We've been huge supporters of the original Nvidia Shield TV since it launched in the UK at the tail end of 2015. It has been the most powerful and capable media streamer on the market for a good 15 months or so.
But now a new version is available, priced at £189.99, and it improves on the original in almost every way.
The price might seem hefty in comparison with some media boxes, but the new Shield TV offers much more than most rivals. It comes with the newly designed games controller and a dedicated remote control. The latter wasn't part of the package last year so is very welcome.
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We played with the new Shield TV at CES 2017 and also had a one-hour private briefing on the new device, far from the madness of the consumer electronics trade show. We left in awe.
In our first encounter, we played Titanfall 2 in 4K, streamed over GameStream from a local PC. GameStream links the Shield to a PC on the same network, either through Ethernet or Wi-Fi, and gives you the opportunity to play games housed on your GeForce GTX GPU-enabled computer on a Shield TV and therefore a big screen.
It is now compatible with Origin games, hence Titanfall 2, and even Microsoft titles, like Forza Horizon 3 or Gears of War 4.
What's most impressive, bar the Ultra HD graphics, is the extremely low lag. Latency has been optimised to the max and it really felt like we were playing directly on the PC, rather than across the network. We cannot wait to try it with other titles.
The controller is much better this year too. It's more ergonomic, that's for sure, resembling an Xbox equivalent - save for some stylised shaping around the grips. It's lighter too and a great improvement over the previous model.
The box is much smaller than before, but similarly styled. It is also compatible with Google Assistant and other smart home systems (through SmartThings), so you can use the Shield TV to bark commands for your smart devices and appliances to enact upon. A handy, optional microphone - the Nvidia Spot - will help with that and even extend the experience around the home.
In the briefing, we also got to see some of the other features of the new box.
It is the first Android TV box to get Android Nougat, so has a few new features that the operating system introduces. There is picture in picture support on the home screen, for example, and multitasking with already-opened games and apps appearing in a scrollable bar.
The menu system has been redesigned too, with just Apps and Games segments, with the latter containing all games you have played or installed, no matter whether they are Android, GameStream or through Nvidia's cloud-gaming platform, GeForce Now.
The idea is that owners want to play games, they don't really care where they come from.
Video streaming apps are offered with 4K HDR where possible, including Amazon Video for the first time. The new Nvidia Shield TV is the first box to offer HDR on Amazon content - not even Amazon's own Fire TV has that capability yet. There is also a YouTube 360 app, providing access to 360-degree videos on TV for the very first time. It works very well with the controller, using the right stick to navigate around the screen.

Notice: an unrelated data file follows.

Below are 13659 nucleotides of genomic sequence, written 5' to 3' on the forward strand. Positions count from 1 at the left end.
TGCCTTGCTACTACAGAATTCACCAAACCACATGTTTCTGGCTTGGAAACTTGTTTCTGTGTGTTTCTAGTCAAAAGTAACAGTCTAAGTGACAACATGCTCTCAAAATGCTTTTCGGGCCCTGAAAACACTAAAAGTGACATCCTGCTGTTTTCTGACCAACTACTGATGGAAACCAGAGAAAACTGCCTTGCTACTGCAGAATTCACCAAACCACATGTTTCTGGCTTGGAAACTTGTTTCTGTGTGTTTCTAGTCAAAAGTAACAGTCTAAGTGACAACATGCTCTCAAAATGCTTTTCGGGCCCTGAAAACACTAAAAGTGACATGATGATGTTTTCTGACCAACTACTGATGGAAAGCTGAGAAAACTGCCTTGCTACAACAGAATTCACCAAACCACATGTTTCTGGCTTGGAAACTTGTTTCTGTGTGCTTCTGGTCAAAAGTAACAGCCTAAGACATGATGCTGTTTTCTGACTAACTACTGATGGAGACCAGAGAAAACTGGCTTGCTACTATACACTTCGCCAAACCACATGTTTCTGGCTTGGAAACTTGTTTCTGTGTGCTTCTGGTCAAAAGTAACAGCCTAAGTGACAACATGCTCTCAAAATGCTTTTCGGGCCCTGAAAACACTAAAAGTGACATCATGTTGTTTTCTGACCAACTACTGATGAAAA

We got to see the Shield in action as a Google Assistant device too. It can play music, etc, simply through voice commands. And because of the IFTTT functionality, we saw it control a Nest heating system, lighting and even a coffee machine remotely, all through voice.
The Google Assistant compatibility also makes the Shield TV's search work well with voice, and is contextual. Some would even argue that the box is better than a Google Home speaker as it can do everything the speaker can do, but because it goes through your TV, it shows graphical answers too.
For example, if you ask it what the weather will be like tomorrow, you will also see a weather pop-up on screen as well as a spoken version. The Google Home only reads it out.
Speech is registered through the Nvidia Shield controller rather than the box as you might tuck the Shield TV itself in an AV cabinet. The remote control was also considered, but because it is small, it could be down the back of the sofa when you most want to use voice commands.
One other alternative is the previously mentioned Nvidia Spot - a tiny ball microphone and speaker that plugs directly into a power socket in your home. This connects to the Shield TV and works much like an Amazon Echo Dot. You can therefore use it to control smart devices, or find out Google Assistant results even when you're not in the same room as your Shield TV.
The Shield TV comes with an all-new remote control, that looks like the last, optional model, but has IR to also control a TV and battery cells rather than a rechargeable power source. Like us, many first-gen Shield TV owners lamented the fact that the previous remote needed to be charged regularly. The batteries mean it should last around a year at a time.
Although we've only spent a short amount of time with the new Shield TV so far, it is clear that it will easily live up to the tag of being the most powerful media streamer around. It's expensive, yes, but is much more capable than any rival.
There's also great news for owners of the original Shield TV, as they will also be getting the new user interface and many of the features. The Google Assistant compatibility won't be available, but plenty else will.
And then there's the fact that this latest model is such a capable games console too. In fact, at this stage we can't fault it. And it's easily one of the most impressive things we saw at CES 2017.
Roll on the full review, which we'll be posting very soon. Watch this space.